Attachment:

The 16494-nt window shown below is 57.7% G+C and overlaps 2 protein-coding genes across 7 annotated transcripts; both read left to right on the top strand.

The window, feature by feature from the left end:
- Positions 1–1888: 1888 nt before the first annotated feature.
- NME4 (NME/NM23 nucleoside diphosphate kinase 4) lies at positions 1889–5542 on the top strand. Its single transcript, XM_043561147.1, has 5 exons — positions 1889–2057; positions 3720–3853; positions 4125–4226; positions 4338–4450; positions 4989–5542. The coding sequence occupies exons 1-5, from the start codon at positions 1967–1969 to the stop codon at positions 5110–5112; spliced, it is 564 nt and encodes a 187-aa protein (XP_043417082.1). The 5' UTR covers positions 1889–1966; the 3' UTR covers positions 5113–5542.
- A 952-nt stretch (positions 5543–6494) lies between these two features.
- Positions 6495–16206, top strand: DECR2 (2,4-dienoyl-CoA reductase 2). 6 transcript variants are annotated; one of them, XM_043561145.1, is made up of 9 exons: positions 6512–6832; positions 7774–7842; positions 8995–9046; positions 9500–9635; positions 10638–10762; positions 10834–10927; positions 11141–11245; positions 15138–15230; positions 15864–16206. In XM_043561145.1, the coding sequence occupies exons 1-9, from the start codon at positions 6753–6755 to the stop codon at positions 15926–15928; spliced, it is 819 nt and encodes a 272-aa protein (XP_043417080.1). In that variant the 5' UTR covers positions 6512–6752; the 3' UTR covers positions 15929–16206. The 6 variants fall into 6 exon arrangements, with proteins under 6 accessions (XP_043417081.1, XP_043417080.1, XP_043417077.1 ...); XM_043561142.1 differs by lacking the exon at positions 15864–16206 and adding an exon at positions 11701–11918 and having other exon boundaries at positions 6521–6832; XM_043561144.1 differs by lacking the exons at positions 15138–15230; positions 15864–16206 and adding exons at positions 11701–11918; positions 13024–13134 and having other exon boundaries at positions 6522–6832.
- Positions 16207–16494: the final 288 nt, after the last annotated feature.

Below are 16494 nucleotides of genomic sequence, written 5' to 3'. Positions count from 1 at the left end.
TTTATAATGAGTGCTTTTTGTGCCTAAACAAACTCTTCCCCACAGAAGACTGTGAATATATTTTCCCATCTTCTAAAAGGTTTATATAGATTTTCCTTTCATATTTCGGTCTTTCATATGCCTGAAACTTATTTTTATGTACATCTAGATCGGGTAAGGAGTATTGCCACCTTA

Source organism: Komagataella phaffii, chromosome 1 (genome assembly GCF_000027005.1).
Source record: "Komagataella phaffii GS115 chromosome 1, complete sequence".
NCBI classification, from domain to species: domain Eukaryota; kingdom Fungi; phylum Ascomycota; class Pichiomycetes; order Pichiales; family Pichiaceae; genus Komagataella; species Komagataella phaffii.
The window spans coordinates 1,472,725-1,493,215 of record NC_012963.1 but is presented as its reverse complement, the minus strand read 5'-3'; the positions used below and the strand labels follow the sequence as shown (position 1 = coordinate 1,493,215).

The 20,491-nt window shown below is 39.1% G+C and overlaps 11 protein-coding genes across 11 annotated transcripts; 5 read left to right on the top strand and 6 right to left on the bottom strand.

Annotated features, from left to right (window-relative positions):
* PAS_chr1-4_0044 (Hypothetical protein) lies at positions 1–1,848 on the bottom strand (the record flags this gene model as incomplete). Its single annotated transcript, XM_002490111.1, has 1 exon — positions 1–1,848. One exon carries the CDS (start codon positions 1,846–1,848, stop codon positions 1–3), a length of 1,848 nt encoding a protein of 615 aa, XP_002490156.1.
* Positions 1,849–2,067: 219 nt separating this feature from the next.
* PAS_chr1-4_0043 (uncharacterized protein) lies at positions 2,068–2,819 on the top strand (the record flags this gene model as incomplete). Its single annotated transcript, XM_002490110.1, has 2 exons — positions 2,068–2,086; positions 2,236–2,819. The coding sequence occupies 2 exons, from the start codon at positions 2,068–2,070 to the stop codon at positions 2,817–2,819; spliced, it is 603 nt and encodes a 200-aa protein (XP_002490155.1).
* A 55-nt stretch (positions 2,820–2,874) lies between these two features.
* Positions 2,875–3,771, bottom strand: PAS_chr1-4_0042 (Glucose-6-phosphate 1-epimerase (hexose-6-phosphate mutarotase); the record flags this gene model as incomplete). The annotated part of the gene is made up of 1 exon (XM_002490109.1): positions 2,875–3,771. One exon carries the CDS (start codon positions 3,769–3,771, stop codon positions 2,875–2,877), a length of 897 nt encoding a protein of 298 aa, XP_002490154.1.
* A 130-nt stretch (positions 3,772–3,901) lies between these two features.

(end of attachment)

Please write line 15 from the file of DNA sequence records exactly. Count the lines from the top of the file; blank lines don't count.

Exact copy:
Annotated features, from left to right (window-relative positions):